Left untreated, both depression in pregnancy and postnatally, has serious consequences for the woman, her partner and infant.

The effect of postnatal depression

For the woman, these can include diminished well-being, feelings of failure, being overwhelmed by feelings of sadness and hopelessness, difficulties interacting with her baby and relationship problems for her and her partner. At a time when social and personal expectations are focussed on the anticipated joy and fulfilment of motherhood, untreated depression can be devastating. In addition, 2-in-3 women suffering depression at this time will have significant problems with anxiety: excessive worry that is hard to control, constantly feeling on edge, fatigue, difficulty concentrating and problems with sleeping. The impact of depression in pregnancy is further compounded by the increased risk of poor self-care and adverse obstetric outcomes.

The impact on partners and the couple relationship

Becoming a father can bring unforseen challenges for men and around 1-in-20 men will experience heightened emotional stress, anxiety or depression at this time. Paternal mental health is important for the family unit and for child development. However, many men are uninformed about mental health issues and reluctant to acknowledge difficulties and access support services.

Both mothers and fathers can also be affected in the short and longer term by the mental health and wellbeing of their partner, as can their relationship.

The impact on infants

It is now recognized that, due to the plasticity of the brain in early infancy, there may be longer-term consequences of stressors experienced in early infancy. For example, early mother-infant interactions can be disrupted by maternal depression and this can be associated with: poorer social and cognitive outcomes to school age, poorer early school performance, increased attachment difficulties and behavioural problems.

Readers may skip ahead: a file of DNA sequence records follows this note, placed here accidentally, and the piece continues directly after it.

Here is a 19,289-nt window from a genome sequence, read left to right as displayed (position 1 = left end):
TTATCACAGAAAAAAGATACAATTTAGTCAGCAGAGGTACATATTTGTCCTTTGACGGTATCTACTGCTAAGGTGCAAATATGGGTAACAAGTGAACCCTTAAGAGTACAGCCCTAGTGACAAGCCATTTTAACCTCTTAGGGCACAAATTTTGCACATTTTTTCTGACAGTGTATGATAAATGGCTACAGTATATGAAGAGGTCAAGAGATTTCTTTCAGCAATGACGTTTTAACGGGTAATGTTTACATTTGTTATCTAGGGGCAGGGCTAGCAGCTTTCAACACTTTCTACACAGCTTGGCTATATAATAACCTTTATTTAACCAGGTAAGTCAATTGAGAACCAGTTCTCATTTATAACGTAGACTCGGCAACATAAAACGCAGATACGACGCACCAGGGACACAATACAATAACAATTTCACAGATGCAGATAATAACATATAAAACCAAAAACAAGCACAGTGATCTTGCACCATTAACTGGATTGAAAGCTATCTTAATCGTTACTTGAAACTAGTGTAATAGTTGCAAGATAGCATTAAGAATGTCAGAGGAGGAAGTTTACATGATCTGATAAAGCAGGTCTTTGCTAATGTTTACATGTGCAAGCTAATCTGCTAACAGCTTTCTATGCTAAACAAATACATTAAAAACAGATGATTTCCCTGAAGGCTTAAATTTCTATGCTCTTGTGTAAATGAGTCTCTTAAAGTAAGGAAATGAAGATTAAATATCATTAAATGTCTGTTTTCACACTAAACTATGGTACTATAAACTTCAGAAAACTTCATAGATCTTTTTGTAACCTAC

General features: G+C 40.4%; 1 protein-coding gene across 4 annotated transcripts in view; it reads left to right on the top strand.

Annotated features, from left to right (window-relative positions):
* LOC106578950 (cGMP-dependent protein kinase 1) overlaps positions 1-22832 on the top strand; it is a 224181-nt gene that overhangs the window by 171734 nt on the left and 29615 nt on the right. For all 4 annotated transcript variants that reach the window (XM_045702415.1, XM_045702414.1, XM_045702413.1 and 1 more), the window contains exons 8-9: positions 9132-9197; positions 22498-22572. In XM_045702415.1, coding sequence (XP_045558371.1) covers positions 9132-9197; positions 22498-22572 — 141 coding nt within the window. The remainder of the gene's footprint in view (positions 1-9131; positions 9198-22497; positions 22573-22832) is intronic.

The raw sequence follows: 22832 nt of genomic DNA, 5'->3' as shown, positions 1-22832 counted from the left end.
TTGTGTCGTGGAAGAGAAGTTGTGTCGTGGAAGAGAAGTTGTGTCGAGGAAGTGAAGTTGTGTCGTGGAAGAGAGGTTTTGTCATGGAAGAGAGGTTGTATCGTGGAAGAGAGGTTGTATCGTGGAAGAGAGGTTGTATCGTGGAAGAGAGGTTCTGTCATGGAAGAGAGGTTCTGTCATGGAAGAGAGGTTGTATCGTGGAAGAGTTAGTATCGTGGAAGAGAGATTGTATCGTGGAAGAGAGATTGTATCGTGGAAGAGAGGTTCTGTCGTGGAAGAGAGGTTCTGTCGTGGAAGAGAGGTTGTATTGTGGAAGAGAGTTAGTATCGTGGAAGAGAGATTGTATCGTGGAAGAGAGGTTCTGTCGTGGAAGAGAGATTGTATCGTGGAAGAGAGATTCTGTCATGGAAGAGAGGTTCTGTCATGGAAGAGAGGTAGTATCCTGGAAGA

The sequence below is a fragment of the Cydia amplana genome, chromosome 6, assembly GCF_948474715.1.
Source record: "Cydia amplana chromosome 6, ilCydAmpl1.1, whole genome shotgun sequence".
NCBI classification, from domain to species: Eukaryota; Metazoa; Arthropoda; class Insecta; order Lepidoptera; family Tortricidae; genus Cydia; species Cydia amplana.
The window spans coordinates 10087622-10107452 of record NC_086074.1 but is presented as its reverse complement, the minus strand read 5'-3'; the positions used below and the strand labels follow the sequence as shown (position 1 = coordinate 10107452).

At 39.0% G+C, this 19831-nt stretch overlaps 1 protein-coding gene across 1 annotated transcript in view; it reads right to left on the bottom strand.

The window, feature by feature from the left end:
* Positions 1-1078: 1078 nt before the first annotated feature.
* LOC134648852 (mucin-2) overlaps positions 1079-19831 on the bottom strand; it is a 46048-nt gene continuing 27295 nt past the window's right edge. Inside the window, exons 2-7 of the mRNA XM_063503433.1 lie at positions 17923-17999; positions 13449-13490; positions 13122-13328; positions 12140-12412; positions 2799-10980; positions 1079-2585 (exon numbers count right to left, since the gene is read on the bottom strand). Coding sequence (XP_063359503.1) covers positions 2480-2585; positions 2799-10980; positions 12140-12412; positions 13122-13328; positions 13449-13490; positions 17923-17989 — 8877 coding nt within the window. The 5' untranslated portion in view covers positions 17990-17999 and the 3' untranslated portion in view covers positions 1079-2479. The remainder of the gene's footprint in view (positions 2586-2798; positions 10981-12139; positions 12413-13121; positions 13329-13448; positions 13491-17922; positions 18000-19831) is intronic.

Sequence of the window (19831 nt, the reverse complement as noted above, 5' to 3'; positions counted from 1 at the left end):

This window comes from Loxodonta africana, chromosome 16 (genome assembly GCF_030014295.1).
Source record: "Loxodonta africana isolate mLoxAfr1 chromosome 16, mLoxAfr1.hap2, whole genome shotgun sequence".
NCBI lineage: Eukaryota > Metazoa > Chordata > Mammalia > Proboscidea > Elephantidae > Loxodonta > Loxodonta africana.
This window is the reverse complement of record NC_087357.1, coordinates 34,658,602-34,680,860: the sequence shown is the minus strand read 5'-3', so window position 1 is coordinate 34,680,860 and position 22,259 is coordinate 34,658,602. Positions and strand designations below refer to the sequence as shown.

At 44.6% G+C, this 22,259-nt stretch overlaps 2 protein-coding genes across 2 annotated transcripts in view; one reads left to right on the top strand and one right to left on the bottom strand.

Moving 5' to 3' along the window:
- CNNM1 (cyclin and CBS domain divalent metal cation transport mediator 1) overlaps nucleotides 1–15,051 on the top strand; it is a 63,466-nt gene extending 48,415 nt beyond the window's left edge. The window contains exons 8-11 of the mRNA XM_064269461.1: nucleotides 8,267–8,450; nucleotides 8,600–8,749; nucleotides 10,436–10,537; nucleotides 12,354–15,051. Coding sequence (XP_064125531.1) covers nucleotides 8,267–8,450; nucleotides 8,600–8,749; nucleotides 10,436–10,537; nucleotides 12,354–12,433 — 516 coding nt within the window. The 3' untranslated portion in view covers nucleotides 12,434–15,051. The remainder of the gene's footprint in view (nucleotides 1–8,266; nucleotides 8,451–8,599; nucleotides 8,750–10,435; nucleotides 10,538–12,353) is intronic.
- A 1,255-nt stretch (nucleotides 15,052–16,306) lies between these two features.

A growing literature also antenatal links depression, anxiety or stress with negative effects on the developing foetus and poor long-term infant neurodevelopment. Problems can include: attention deficit hyperactivity disorder, anxiety and impaired cognitive, motor and language development. Enduring impact of both antenatal and postnatal maternal depression and anxiety on child outcomes has now been reported to late adolescence.

The Parent-Infant Research Institute (PIRI) aims to protect the mental health and wellbeing of new parents and to safeguard the development of their infants, from pregnancy and throughout infancy (0-2 years).

Prematurity and its Impact

There are over 20,000 preterm infants (gestation of less than 37 weeks gestation) born in Australia every year, representing approximately 8% of almost 300,000 live births each year. Premature infants are at risk of ongoing neurobehavioural issues across all developmental domains such as cognition, motor development, social and emotional functioning, and behaviour. As the survival rates of preterm infants is constantly improving, it becomes essential to evaluate strategies that may improve the developmental prospects of these highly vulnerable children. Between 50 and 75% of preterm infants will have developmental problems and 10-15% will experience these problems at the severe end of the spectrum. In addition, the experience of having a premature birth can be traumatic for parents and support is necessary.

PIRI’s Research into Prematurity